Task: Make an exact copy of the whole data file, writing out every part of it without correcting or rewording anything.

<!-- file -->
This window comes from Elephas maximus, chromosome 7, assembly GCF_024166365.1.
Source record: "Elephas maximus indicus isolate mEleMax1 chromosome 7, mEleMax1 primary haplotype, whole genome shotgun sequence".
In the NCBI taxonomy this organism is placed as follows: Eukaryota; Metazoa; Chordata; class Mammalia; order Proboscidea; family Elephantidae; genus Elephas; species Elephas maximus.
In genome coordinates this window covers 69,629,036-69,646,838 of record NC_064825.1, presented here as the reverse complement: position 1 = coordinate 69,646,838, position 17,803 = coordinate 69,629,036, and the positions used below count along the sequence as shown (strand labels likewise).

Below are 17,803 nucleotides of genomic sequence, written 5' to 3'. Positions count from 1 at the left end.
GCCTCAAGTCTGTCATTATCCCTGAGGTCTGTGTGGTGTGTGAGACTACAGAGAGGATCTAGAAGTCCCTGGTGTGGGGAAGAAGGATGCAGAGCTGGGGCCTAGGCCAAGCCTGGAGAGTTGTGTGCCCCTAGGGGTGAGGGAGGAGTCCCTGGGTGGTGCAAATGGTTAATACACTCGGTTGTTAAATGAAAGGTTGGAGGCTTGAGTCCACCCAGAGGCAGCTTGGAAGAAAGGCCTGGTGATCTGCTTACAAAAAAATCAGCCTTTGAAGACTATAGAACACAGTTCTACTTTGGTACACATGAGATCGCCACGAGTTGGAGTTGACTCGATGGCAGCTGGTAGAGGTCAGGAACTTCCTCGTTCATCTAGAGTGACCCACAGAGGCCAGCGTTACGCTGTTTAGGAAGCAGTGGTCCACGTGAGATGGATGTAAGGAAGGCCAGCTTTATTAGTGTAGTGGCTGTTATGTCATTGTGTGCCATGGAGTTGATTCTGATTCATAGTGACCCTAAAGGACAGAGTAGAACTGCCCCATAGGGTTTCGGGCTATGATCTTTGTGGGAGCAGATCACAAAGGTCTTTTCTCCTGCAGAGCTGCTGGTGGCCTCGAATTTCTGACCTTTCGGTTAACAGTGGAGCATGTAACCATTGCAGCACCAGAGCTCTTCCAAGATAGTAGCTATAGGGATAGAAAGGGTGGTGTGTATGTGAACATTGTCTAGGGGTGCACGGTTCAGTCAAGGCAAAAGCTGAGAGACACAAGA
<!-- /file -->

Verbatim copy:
This window comes from Elephas maximus, chromosome 7, assembly GCF_024166365.1.
Source record: "Elephas maximus indicus isolate mEleMax1 chromosome 7, mEleMax1 primary haplotype, whole genome shotgun sequence".
In the NCBI taxonomy this organism is placed as follows: Eukaryota; Metazoa; Chordata; class Mammalia; order Proboscidea; family Elephantidae; genus Elephas; species Elephas maximus.
In genome coordinates this window covers 69,629,036-69,646,838 of record NC_064825.1, presented here as the reverse complement: position 1 = coordinate 69,646,838, position 17,803 = coordinate 69,629,036, and the positions used below count along the sequence as shown (strand labels likewise).

Below are 17,803 nucleotides of genomic sequence, written 5' to 3'. Positions count from 1 at the left end.
GCCTCAAGTCTGTCATTATCCCTGAGGTCTGTGTGGTGTGTGAGACTACAGAGAGGATCTAGAAGTCCCTGGTGTGGGGAAGAAGGATGCAGAGCTGGGGCCTAGGCCAAGCCTGGAGAGTTGTGTGCCCCTAGGGGTGAGGGAGGAGTCCCTGGGTGGTGCAAATGGTTAATACACTCGGTTGTTAAATGAAAGGTTGGAGGCTTGAGTCCACCCAGAGGCAGCTTGGAAGAAAGGCCTGGTGATCTGCTTACAAAAAAATCAGCCTTTGAAGACTATAGAACACAGTTCTACTTTGGTACACATGAGATCGCCACGAGTTGGAGTTGACTCGATGGCAGCTGGTAGAGGTCAGGAACTTCCTCGTTCATCTAGAGTGACCCACAGAGGCCAGCGTTACGCTGTTTAGGAAGCAGTGGTCCACGTGAGATGGATGTAAGGAAGGCCAGCTTTATTAGTGTAGTGGCTGTTATGTCATTGTGTGCCATGGAGTTGATTCTGATTCATAGTGACCCTAAAGGACAGAGTAGAACTGCCCCATAGGGTTTCGGGCTATGATCTTTGTGGGAGCAGATCACAAAGGTCTTTTCTCCTGCAGAGCTGCTGGTGGCCTCGAATTTCTGACCTTTCGGTTAACAGTGGAGCATGTAACCATTGCAGCACCAGAGCTCTTCCAAGATAGTAGCTATAGGGATAGAAAGGGTGGTGTGTATGTGAACATTGTCTAGGGGTGCACGGTTCAGTCAAGGCAAAAGCTGAGAGACACAAGA